Born in Russia, Margarita began her studies as a pianist and choral conductor in St Petersburg Academy of Art. Since 2002 she has worked in Norway and gradually extended her repertoire from classical and romantic composers to contemporary music. After completing her Master Degree in Choral Conducting at the Norwegian Academy of Music Margarita worked with leading Norwegian vocal ensembles, such as : Norwegian Soloist Choir and Kristiansand Vocal Ensemble. She achieved critical acclaim performing Russian Orthodox Church music and modern Scandinavian repertoire.

In June 2017 she graduated from the Royal Birmingham Conservatoire — MMus, Orchestral Conducting. Margarita is currently working as a Visiting Tutor at the Conservatoire and as a freelance conductor.
During her studies in the UK she worked with various professional orchestras, such as The London Mozart Players, Philhamonisches Kammerorchester Berlin, Danub Orchestra(Budapest, Hungary), Amber Sound Symphony Orchestra( Liepaja, Latvia), Estonian National Youth Orchestra (Tallinn, Estonia), St Petersburg Chamber Philharmonic and the BBC Concert Orchestra.

Margarita has conducted a few contemporary music premieres both in Norway and the UK.

OCA: Tell us about yourself and your activity / work
MM: I was born and grew up in the northern part of Russia – often called the Russian North. For almost all of my life since the start of the millennium I have spent abroad – both in Norway and the UK.

I always found the fact that the place where you’re born influences the person you become a very fascinating one.

Seeing various cultures around the world, learning three new languages and becoming quite a multicultural person, I always save the warmest place in my heart for my hometown of Arkhangelsk. With its famous wooden architecture, bone and wood carving traditions, the long, cold and dark winter nights and the cordial hospitality of Pomor people.

OCA: Do you have any personal projects that you would like to talk about?
MM: Paradoxically, music was not my biggest passion when I was a kid. Just like the millions of other girls at the time, I dreamed about becoming a dancer. Anyhow, I chose ‘conducting’ for my main studies when I was 15 and I have never regretted it.

Conducting took me on an endless journey of an unbelievably wide range of music. I often get questions on whether I compose my own music. Strangely enough, I have never found this exciting. It is much more interesting for me to get into other composer’s musical ideas, to understand the message of their music, to use my fantasy and imagination to become “the composer’s advocate”. Furthermore, I love to inspire and motivate my musicians. A conductor is certainly a visual kind leader. Great conductors are those who share their leading glory with the musicians, those who trust them and immediately invite them to take the limelight. Without the orchestra, the conductor is nothing.

OCA: What is “Eurasianism” for you?
MM: I would like to leave out the geopolitical definition of “Eurasianism”. Everyone knows that Eurasianism as an ideological and philosophical movement originally developed in 1920th. I think many of us read something from Nikolay Trybetzkoy, Georgii Florovsky or Nikolay Berdyaev who were first key leaders of Eurasianism. At least I did.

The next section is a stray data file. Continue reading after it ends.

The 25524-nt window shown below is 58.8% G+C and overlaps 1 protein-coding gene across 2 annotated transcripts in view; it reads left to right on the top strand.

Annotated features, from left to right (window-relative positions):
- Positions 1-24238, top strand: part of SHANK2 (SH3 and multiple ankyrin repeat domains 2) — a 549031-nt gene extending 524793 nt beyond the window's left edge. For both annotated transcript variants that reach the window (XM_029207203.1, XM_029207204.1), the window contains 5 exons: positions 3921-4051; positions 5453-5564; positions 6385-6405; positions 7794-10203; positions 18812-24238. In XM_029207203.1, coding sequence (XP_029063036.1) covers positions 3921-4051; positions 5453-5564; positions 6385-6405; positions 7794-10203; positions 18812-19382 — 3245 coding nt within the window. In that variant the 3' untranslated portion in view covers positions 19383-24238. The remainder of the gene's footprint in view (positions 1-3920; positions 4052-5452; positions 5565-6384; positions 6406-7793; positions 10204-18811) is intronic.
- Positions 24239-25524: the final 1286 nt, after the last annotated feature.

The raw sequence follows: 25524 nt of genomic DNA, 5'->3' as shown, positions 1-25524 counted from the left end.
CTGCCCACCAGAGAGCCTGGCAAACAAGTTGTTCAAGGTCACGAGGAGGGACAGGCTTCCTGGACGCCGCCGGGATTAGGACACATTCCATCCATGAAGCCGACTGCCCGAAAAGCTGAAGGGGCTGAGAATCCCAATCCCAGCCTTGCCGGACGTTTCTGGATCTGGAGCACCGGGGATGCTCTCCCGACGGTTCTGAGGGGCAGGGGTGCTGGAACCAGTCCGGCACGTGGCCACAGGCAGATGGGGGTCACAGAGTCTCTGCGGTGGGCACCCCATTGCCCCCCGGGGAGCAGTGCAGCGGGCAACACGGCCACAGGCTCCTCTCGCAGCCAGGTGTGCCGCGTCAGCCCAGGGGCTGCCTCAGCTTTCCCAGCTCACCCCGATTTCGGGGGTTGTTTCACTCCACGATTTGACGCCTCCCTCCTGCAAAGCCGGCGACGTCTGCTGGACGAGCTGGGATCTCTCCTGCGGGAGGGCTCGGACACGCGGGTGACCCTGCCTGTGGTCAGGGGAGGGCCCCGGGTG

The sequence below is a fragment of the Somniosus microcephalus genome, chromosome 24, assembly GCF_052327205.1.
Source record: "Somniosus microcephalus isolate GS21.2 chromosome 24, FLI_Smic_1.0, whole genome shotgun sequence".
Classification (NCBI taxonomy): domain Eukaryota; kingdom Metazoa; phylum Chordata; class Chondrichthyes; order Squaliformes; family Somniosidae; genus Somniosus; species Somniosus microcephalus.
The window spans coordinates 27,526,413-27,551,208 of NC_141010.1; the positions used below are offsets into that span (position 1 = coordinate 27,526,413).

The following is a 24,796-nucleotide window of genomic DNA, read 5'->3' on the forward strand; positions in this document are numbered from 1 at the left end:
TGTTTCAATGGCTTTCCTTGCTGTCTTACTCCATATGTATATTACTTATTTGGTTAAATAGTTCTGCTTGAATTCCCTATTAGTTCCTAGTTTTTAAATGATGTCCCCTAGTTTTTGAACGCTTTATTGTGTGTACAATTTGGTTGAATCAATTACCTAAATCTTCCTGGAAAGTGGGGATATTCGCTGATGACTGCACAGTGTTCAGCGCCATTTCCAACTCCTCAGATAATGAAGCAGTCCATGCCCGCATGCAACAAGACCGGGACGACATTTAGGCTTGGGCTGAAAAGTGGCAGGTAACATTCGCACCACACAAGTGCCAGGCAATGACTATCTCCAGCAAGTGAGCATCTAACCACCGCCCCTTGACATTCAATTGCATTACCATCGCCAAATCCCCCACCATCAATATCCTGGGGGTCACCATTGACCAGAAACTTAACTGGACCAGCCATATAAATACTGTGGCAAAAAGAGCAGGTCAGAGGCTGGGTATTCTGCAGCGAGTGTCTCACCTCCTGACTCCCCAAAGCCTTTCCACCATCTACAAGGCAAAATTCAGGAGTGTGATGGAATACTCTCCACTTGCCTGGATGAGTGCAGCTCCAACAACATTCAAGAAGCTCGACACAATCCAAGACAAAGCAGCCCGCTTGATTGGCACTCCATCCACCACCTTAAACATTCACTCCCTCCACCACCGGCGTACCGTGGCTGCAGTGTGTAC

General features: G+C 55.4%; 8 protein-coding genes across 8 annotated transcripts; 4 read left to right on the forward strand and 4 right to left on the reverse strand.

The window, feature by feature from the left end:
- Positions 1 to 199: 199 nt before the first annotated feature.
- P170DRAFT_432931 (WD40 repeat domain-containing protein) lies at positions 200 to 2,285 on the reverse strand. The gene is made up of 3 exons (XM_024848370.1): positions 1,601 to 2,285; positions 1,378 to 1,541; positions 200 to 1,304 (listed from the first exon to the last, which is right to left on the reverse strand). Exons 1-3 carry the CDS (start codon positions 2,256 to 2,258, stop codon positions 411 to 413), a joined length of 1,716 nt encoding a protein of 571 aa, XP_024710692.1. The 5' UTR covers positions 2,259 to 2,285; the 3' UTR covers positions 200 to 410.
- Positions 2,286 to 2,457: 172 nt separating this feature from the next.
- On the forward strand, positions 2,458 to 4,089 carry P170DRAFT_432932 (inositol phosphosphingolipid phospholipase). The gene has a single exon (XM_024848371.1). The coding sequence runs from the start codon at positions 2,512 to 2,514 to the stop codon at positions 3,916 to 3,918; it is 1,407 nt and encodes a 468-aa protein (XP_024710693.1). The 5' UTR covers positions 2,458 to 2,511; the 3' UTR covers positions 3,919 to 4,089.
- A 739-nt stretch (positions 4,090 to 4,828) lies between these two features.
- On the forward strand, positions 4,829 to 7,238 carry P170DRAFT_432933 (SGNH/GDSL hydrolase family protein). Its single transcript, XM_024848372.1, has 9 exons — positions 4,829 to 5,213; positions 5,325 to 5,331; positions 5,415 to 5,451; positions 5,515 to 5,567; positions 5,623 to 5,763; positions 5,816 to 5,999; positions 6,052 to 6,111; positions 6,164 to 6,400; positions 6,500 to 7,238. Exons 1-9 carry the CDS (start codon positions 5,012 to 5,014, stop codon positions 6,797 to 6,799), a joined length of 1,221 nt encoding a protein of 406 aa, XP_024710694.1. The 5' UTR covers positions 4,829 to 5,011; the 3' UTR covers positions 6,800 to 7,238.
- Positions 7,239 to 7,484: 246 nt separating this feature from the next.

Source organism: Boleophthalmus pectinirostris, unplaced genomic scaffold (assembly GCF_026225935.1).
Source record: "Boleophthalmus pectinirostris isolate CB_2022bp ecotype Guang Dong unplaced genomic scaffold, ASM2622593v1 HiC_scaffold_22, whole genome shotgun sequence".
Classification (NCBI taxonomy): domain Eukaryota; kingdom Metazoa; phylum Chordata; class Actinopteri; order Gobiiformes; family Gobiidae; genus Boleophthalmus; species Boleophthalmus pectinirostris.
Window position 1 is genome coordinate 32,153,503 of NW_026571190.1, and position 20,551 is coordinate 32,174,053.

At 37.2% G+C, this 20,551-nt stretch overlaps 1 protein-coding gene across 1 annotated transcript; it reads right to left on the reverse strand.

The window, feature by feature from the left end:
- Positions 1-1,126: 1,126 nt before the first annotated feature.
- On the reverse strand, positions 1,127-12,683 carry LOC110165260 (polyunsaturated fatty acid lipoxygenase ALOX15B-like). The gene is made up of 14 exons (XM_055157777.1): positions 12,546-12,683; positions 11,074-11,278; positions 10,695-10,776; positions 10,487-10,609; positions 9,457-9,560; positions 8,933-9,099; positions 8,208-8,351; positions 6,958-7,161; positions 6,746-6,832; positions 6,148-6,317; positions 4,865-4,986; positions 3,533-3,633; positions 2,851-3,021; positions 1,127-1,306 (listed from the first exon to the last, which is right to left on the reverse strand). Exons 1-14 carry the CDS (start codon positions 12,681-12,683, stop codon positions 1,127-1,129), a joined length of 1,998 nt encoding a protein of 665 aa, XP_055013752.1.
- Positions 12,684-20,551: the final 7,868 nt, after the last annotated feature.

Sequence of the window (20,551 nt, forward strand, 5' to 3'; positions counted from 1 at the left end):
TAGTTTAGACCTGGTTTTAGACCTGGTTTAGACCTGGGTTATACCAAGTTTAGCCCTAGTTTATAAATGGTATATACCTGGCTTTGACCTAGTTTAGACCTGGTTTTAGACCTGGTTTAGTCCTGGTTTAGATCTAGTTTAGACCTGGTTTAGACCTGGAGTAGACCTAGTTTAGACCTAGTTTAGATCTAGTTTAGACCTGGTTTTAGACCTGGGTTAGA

My personal interest in Eurasia lies firstly in a cultural aspect. I perceive Eurasian as a cradleland for many civilizations. A place where our ethnic routes first met a thousand years ago. Nowadays many of us feel a strong requirement to develop and use multicultural links and integration as a global goal, but not as a political tool. Different cultural and religious heritages have always been a part of my native interest. To meet new people, exchange and support one another’s innovative ideas – what can be better for an artist than that: whether you are a writer, poet, musician, painter, architect or a filmmaker. Together our creative vision for the future is stronger and more fruitful.

OCA: Who are your favorite artists?
MM: This question always makes me feel embarrassed. The reason is that I have never favoured any particular art figure of any time. Even those who I admire greatly. I want to stay culturally open minded and make new “art discoveries” during my life.

OCA: Have you taken part in the events of the Eurasian Creative Guild (London)?
MM: I am looking forward to organising the first symphony orchestra performance under the Eurasian Cultural Week in London in October 2019. In March I came with the idea to the president of the Guild and I really hope we will be able to realise it.

Such performance involves lots of preparation which is happening at the moment. I decided to call the concert, “New Eurasian Wave” as my idea is to reveal and present music of composers who are connected to the Eurasian region. Composers from Armenia, Kuwait and Kazakhstan are already on the list of the concert program.

This initiative gave me a brilliant opportunity to present a new young orchestra in London working under the organisation ‘Harmony: Action through the Art’. I believe that together we will create a memorable event for the guests of Eurasian Cultural Week, composers and musicians – as well as everyone else involved. Furthermore, we aim to improve the first concert to a permanent concert program for the future events of ECG.

OCA: What would you wish the members of the Guild, just starting their career?
MM: Find your individual voice and stay in harmony with yourself.